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Admin to Grunt: Battalion Commander’s eyes and ears

16 Aug 2008 | Cpl. Ryan Tomlinson

A Marine underwent an immense transition from monitoring pay to becoming the eyes and ears of the battalion commander.

Cpl. Galen J. Staats, a scout with Jump Platoon, 2nd Light Armored Reconnaissance Battalion, Regimental Combat Team 5, is an administrative clerk-turned rifleman who became the personal scribe for the battalion commander, Lt. Col. Russell E. Smith, 44.

“Getting to work with the infantrymen and the CO and to experience what they do everyday is very rewarding to me,” said Staats, 21, from Norfolk, Va. “It’s something I found that I’m good at. I can’t just be good at a job behind a desk.”

Staats joined the Marine Corps after struggling through high school and enduring an expulsion. He wanted to change his life and pursue something different.

“I knew that I didn’t want to go to college and that I wanted to do something that not many people do, and that’s join the Marine Corps,” he said. “A lot of Marines say they wanted to do something different, but I was one of those guys who really stands by those words.”

After joining the Marines, Staats served one deployment as an admin clerk and returned home safely to his family. He was training up for his second deployment when things changed drastically.

“I remember it all started at the combined-arms exercise when sergeant major was yelling through the fence, asking if any of the admin clerks can write for the CO,” he said. “I of course raised my hand, and I guess he liked the job I did, so that is when I was attached to the jump.”

Now on his second deployment, Staats has been by the commanding officer’s side for everything, and attends to guests who visit the CO, engaged in operations, provided protection for the CO and memorized all information during Smith’s encounters.

“Staats is a vital asset of the battalion’s mission to re-build western Iraq and assist its citizens by acting as the scribe,” said Sgt. Maj. David W. West, 45, sergeant major of 2nd LAR. “We greatly appreciate all of his efforts and enjoy his enthusiasm and passion in his assignment.”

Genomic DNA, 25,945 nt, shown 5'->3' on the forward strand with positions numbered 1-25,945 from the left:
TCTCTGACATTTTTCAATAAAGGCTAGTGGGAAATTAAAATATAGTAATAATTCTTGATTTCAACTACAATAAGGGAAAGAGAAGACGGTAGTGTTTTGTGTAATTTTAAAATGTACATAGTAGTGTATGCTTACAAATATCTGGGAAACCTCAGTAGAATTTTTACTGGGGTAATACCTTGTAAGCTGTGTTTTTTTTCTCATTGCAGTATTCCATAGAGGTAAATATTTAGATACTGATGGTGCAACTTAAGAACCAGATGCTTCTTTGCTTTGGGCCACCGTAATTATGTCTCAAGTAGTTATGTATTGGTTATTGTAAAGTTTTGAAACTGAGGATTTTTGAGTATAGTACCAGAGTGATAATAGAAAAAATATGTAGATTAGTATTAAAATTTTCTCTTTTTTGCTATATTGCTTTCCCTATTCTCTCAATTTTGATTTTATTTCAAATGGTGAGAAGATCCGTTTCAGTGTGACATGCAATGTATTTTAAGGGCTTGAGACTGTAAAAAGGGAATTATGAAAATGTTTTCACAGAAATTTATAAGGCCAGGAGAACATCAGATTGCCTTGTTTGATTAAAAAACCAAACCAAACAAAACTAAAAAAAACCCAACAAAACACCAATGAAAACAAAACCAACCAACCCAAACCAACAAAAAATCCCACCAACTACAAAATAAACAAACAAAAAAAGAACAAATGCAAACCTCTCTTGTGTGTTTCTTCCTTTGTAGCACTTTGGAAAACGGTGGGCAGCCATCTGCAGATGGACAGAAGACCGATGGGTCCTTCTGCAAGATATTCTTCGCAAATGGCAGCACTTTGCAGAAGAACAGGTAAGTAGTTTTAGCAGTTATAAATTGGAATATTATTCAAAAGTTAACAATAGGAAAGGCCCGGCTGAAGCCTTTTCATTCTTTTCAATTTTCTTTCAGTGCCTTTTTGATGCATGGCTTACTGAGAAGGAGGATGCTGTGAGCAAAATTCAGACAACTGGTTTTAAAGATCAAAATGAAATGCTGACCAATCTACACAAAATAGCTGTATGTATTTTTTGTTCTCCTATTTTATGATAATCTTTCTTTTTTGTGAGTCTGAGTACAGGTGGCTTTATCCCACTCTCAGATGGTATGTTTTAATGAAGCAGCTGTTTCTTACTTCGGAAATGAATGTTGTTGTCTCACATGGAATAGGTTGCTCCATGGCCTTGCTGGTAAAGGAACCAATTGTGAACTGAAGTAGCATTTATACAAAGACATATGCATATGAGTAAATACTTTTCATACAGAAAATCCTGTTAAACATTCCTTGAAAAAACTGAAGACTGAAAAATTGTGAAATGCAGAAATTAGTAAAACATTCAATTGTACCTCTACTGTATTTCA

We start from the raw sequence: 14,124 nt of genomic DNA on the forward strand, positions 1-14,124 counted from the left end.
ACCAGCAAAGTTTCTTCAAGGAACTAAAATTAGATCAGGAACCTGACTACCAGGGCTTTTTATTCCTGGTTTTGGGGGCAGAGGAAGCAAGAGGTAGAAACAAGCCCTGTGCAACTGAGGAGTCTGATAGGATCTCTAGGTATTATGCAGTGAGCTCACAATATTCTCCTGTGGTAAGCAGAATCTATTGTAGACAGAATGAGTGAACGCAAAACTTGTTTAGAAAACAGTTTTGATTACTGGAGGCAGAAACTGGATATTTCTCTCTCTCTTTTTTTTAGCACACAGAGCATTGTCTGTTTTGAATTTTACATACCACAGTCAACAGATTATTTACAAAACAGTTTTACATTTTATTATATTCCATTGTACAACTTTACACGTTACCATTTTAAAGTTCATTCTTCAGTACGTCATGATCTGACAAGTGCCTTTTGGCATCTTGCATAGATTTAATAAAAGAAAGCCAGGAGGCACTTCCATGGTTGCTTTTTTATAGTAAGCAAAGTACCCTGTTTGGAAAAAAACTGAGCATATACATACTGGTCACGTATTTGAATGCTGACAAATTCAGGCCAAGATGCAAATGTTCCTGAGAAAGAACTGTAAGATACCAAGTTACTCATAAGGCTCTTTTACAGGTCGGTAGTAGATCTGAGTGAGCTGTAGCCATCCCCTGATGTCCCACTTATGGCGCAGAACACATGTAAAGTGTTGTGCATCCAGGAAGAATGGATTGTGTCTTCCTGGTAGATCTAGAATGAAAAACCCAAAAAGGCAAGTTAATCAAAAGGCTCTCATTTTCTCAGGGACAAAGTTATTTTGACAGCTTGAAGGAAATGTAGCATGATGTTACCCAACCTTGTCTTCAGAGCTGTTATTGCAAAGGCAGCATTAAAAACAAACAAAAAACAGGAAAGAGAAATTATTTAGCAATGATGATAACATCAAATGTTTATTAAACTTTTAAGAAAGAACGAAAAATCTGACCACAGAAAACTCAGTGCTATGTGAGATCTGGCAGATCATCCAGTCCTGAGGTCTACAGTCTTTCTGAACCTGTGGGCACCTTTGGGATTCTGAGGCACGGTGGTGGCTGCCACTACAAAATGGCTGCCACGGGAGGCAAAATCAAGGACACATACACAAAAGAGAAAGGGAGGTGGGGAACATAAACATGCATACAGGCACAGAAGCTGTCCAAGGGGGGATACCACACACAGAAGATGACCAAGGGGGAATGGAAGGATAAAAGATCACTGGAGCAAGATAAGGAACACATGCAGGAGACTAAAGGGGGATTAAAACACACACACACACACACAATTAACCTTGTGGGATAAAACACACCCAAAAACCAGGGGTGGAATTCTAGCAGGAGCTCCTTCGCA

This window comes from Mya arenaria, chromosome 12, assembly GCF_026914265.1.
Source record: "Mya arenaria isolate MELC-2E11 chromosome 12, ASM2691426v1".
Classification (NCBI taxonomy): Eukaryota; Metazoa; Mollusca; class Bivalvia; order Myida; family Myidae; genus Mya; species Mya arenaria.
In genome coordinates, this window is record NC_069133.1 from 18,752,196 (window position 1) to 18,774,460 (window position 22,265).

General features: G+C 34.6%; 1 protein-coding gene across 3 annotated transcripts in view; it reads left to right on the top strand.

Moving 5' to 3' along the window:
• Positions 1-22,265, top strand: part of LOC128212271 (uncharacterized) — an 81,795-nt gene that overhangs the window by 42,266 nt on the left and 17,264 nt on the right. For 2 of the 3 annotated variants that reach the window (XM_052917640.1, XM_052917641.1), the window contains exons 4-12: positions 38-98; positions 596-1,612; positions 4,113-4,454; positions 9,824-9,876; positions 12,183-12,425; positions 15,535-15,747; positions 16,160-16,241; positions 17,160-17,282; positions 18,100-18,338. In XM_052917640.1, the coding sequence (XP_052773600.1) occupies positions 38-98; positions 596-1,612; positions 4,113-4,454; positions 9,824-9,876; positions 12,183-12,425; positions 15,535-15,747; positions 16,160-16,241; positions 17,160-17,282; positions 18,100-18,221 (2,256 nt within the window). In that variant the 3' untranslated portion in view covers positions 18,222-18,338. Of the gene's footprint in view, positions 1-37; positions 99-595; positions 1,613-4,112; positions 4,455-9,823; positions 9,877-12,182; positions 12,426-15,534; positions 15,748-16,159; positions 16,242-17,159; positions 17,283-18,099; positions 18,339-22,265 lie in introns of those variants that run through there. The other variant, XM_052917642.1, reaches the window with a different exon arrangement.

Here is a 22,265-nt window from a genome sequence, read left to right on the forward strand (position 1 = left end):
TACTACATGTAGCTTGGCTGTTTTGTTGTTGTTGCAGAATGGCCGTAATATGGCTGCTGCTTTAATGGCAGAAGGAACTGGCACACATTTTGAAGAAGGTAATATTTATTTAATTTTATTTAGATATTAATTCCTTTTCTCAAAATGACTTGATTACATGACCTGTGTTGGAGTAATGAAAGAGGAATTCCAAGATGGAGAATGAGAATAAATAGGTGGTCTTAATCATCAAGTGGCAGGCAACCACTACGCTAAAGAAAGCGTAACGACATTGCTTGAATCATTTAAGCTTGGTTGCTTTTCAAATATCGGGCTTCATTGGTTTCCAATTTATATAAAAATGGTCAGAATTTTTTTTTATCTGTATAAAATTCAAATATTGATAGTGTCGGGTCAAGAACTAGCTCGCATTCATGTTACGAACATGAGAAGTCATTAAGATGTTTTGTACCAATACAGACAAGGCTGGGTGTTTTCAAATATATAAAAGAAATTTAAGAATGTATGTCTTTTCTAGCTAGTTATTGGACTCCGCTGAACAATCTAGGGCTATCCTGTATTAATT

West, from Terre Haute, Ind., added that Staats is a great Marine and believes he will continue to be a quality member of the Marine Corps.

“He’s combat administration at its finest. He gets to do a lot of awesome stuff that normal admin clerks aren’t able to do,” said Cpl. M. Eric Humphries, 21, an administrative clerk from Woodlands, Texas, with Headquarters and Service Company, 2nd LAR. “He’s proving that every Marine is a rifleman.”

Staats can now be found either reading or talking with his three brothers, one of whom serves in the Army and another in the Air Force. According to him, he’s very proud of his brothers and his own service in the military.

“My twin brother in the Army is being commissioned pretty soon and I’m going to present him his first salute,” said Staats. “The only mission now is getting my younger brother to join the Navy, that way we will fill all of the main military services.”

Since arriving in the platoon, Staats, nicknamed by the jump platoon ‘Groceries,’ for his love of eating, has earned the respect and friendship of his fellow Marines. He will continue to assist the jump platoon and the commanding officer to the best of his abilities.

“It’s a blessing to be part of something I’m extremely proud to do when I’m with the jump (plt.),” said Staats. “I’ve been able to experience the real Marine Corps, and I’d do it again in a heartbeat.”

Staats plans to return to his hometown of Norfolk, Va., and work as a clerk with Fleet Marine Force, Atlantic, Marine Corps Forces Command.


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